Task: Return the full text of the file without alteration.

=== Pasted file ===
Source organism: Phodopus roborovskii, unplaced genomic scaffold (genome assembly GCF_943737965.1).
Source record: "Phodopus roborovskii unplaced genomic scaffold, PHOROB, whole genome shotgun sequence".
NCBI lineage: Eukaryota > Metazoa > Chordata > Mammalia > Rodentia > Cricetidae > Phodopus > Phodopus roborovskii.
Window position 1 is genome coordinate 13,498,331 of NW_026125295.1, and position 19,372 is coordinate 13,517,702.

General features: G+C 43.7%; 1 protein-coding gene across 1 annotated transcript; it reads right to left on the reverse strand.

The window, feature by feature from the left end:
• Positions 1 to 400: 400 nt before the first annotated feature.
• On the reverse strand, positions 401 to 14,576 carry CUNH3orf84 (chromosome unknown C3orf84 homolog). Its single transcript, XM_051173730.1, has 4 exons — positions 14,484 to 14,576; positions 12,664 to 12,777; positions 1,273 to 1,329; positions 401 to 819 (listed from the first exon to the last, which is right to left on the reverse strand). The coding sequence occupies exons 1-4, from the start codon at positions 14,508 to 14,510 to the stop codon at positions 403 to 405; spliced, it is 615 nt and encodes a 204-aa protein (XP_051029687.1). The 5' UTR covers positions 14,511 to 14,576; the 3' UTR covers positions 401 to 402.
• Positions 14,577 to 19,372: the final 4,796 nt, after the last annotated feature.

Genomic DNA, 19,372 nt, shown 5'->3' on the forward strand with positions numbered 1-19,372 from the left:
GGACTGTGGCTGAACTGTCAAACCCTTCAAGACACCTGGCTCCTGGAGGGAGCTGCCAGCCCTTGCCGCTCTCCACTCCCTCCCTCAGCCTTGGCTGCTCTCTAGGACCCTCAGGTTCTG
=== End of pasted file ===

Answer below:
Source organism: Phodopus roborovskii, unplaced genomic scaffold (genome assembly GCF_943737965.1).
Source record: "Phodopus roborovskii unplaced genomic scaffold, PHOROB, whole genome shotgun sequence".
NCBI lineage: Eukaryota > Metazoa > Chordata > Mammalia > Rodentia > Cricetidae > Phodopus > Phodopus roborovskii.
Window position 1 is genome coordinate 13,498,331 of NW_026125295.1, and position 19,372 is coordinate 13,517,702.

General features: G+C 43.7%; 1 protein-coding gene across 1 annotated transcript; it reads right to left on the reverse strand.

The window, feature by feature from the left end:
• Positions 1 to 400: 400 nt before the first annotated feature.
• On the reverse strand, positions 401 to 14,576 carry CUNH3orf84 (chromosome unknown C3orf84 homolog). Its single transcript, XM_051173730.1, has 4 exons — positions 14,484 to 14,576; positions 12,664 to 12,777; positions 1,273 to 1,329; positions 401 to 819 (listed from the first exon to the last, which is right to left on the reverse strand). The coding sequence occupies exons 1-4, from the start codon at positions 14,508 to 14,510 to the stop codon at positions 403 to 405; spliced, it is 615 nt and encodes a 204-aa protein (XP_051029687.1). The 5' UTR covers positions 14,511 to 14,576; the 3' UTR covers positions 401 to 402.
• Positions 14,577 to 19,372: the final 4,796 nt, after the last annotated feature.

Genomic DNA, 19,372 nt, shown 5'->3' on the forward strand with positions numbered 1-19,372 from the left:
GGACTGTGGCTGAACTGTCAAACCCTTCAAGACACCTGGCTCCTGGAGGGAGCTGCCAGCCCTTGCCGCTCTCCACTCCCTCCCTCAGCCTTGGCTGCTCTCTAGGACCCTCAGGTTCTG